Tansy (Tanacetum vulgare)
Key facts about the Tansy
- Height: 30-120cm
- Flowering Time: July – September
- Flower colour: Golden yellow
- Growth habit: Upright stems with deeply toothed leaflets all the way up. Culminating in flat topped clusters of yellow florets.
- Habitat: Common throughout the UK except in mountainous regions. You’ll find tansy thriving in field borders and on riverbanks and roadsides. It’s a perennial plant and will keep growing for many years.
- Appears in: Meadowmat for Birds and Bees
Tansy flowers look like some sort of a mutant. The flowers are held high in little groups, but what is unusual is that they don’t appear to have petals. These plants are members of the daisy family. They look just like a daisy with the petals picked off and only the bright yellow centres remaining.
The leaves of the tansy plant remind me of yarrow leaves. They are finely branched and almost fern-like in their appearance.
Uses for Tansy
Before the advent of the NHS, Tansy was an important plant in the poor man’s medicine chest. The leaves taste quite bitter and were eaten in spring to detoxify the body after winter. They were also used as a vermifuge. In other words to treat infestations of worms.
Another, surprising use for Tansy is as a culinary herb. The leaves have a distinctive smell but actually make a good substitute for expensive spices. Tansy can imbibe a dish with a flavour similar to nutmeg and cinnamon. Try it combined with egg for breakfast or lunch….but don’t use too much. Tansy oil contains the substance Thujone which is toxic. Definitely don’t eat tansy if you are pregnant.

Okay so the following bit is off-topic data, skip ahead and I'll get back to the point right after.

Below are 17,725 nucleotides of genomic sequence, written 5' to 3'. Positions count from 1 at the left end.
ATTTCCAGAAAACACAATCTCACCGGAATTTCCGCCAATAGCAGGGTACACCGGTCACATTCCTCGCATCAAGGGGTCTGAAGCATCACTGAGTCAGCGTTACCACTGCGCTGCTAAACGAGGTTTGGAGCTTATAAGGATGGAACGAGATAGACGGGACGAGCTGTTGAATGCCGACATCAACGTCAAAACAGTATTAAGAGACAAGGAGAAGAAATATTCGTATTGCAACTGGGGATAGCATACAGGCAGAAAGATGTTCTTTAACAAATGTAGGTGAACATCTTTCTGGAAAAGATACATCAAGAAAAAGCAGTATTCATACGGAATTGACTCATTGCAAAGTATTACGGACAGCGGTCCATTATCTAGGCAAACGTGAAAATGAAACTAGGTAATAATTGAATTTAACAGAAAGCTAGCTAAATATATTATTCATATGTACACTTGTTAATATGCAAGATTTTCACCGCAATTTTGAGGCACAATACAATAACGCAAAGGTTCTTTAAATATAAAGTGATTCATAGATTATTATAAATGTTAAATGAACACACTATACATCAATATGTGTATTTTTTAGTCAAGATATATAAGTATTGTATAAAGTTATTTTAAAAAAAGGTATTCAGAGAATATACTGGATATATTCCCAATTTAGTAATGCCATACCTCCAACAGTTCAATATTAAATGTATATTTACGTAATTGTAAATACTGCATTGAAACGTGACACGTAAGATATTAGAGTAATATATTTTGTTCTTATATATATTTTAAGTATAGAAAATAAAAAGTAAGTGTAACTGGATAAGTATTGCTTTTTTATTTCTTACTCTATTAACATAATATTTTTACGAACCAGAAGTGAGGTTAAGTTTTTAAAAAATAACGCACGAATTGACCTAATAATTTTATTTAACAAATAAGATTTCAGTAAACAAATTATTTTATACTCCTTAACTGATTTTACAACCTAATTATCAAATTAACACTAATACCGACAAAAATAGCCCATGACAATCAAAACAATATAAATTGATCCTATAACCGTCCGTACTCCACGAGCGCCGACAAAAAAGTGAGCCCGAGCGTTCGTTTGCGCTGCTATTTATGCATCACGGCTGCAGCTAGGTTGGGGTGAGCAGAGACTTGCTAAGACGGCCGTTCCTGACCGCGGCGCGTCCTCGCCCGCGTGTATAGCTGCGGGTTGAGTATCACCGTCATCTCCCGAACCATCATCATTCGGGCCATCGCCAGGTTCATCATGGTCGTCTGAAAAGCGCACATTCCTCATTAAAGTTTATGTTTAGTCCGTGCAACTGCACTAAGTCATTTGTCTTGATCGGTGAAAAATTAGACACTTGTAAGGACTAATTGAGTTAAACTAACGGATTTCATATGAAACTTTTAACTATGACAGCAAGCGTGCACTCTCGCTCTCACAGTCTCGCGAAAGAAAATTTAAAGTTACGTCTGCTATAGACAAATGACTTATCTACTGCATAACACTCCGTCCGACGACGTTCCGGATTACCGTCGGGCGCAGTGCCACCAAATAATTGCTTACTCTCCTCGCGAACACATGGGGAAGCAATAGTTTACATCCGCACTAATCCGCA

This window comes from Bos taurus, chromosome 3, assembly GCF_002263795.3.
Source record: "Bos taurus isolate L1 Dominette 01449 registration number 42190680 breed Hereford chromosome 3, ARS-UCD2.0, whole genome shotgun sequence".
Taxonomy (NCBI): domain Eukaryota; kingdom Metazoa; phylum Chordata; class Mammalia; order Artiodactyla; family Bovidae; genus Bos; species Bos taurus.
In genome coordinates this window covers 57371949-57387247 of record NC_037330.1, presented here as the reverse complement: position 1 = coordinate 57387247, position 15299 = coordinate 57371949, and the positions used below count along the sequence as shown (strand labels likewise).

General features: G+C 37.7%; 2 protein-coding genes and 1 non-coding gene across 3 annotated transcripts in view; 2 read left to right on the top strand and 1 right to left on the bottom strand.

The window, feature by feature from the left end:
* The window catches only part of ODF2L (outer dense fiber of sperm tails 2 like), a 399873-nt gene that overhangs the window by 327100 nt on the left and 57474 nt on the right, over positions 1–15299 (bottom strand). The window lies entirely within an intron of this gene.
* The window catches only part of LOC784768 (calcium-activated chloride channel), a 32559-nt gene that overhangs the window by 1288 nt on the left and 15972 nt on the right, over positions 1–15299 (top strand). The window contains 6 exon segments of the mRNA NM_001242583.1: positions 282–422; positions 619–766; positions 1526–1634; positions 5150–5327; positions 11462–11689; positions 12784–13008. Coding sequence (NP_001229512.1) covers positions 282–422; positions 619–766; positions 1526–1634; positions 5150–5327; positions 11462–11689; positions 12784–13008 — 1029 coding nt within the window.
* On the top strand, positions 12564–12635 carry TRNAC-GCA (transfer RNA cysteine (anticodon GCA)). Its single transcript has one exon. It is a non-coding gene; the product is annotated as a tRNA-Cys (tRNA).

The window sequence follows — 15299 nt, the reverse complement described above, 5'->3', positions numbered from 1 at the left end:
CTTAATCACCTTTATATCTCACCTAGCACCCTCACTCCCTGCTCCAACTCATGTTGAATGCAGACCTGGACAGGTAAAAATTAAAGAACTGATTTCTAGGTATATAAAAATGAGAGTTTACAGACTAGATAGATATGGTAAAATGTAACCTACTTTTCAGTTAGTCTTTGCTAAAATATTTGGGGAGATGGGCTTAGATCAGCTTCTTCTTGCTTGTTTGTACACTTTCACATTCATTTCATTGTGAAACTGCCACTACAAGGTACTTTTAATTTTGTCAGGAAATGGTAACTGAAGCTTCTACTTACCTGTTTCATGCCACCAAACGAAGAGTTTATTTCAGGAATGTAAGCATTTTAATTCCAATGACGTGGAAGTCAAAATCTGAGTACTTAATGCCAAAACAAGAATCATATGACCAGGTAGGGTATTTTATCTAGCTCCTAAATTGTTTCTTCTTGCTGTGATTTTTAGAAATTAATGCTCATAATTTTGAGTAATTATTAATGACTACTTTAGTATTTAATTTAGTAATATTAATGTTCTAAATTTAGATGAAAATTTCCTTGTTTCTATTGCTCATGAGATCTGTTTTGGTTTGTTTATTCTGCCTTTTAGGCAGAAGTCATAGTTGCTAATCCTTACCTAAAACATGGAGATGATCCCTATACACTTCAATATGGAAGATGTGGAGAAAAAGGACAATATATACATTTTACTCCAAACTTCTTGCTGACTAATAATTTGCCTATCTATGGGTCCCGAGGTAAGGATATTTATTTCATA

In the garden, aside from being a decorative plant, tansy can be used to create an insecticide. Steep the leaves in water for a couple of days before straining off the liquid and using it to control aphid infestations.
The flowers are beautiful when dried and brought indoors. Pick them in full bloom and suspend the stems upside down in a dark dry and airy place until the stems are straw like and completely dry.
Folklore, myths and legends
An old wives tale suggests that popping a tansy leaf into your shoe will ensure a safe journey. It is well known as a preservative.
Apparently the Ancient Greeks would wrap their dead in Tansy leaves to preserve the corpse until it was time for burial. The insecticide properties were also employed in storing meat.
Finally, tansy is known as the Bible Flower. Tansy leaves were used as bookmarks in the bible and emitted a nice minty scent when the book was opened.
Tansy is a fascinating plant with many uses and a beauty all of its own. If you would like to grow it in your own garden, why not establish a wildflower garden? You’ll find tansy growing alongside several other, equally interesting plants in Meadowmat for Birds and Bees.